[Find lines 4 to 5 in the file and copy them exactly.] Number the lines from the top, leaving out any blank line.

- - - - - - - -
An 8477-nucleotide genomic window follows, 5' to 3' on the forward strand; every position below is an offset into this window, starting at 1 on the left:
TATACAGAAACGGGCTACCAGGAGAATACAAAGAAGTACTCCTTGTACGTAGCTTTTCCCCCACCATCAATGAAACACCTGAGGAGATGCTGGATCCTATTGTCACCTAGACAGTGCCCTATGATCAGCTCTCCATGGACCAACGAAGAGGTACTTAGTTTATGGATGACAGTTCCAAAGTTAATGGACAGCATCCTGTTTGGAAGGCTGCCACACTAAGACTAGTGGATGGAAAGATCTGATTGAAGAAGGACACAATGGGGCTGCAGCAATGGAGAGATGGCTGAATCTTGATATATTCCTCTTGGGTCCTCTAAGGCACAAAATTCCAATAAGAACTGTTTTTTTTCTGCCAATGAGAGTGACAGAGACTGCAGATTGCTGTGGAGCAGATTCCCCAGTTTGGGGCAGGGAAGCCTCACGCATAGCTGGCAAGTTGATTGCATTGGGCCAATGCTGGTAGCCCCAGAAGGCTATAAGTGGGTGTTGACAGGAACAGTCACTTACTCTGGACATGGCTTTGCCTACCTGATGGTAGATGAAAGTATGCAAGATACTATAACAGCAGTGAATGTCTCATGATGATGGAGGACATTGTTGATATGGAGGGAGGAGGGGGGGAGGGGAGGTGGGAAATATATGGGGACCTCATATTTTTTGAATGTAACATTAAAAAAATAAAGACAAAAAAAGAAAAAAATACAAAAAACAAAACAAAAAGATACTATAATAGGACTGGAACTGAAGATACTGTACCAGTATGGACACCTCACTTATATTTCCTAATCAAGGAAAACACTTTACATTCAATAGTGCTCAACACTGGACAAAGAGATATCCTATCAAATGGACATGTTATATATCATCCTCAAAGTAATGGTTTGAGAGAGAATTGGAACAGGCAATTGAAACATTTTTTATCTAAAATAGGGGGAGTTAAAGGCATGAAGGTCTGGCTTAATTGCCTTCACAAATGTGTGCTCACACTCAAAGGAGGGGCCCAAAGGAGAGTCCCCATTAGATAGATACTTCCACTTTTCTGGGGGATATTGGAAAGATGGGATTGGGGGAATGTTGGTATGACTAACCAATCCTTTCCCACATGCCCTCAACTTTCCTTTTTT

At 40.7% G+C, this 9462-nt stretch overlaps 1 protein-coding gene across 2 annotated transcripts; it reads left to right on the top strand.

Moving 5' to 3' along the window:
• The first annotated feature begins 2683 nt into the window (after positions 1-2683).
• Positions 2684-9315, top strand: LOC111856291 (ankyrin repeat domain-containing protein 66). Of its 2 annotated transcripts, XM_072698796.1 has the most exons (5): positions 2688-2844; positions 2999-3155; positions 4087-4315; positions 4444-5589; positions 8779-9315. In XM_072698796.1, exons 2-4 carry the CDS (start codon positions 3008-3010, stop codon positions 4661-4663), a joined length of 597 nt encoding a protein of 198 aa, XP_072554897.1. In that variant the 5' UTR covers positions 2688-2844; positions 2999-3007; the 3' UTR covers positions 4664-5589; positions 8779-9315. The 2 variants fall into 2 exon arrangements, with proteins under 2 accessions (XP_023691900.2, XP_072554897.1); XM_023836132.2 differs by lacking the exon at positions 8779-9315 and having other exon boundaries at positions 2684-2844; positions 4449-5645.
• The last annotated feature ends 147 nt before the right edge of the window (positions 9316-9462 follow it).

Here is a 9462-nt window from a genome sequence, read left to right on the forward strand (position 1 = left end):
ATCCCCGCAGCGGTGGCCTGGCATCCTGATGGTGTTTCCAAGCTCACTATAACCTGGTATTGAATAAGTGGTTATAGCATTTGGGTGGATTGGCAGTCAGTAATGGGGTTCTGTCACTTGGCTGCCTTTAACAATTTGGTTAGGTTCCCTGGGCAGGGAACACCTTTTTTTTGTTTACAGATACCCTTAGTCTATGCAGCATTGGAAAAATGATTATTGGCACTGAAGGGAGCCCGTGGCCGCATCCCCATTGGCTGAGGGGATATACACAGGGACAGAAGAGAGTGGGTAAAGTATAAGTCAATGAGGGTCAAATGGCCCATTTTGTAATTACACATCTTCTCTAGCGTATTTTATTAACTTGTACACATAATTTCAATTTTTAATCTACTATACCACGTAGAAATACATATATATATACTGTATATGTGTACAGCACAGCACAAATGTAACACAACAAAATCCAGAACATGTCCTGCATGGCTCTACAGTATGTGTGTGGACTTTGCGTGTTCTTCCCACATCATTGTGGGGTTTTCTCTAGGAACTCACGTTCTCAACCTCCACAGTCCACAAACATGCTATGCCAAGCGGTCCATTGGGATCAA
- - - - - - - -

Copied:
Moving 5' to 3' along the window:
• The first annotated feature begins 2683 nt into the window (after positions 1-2683).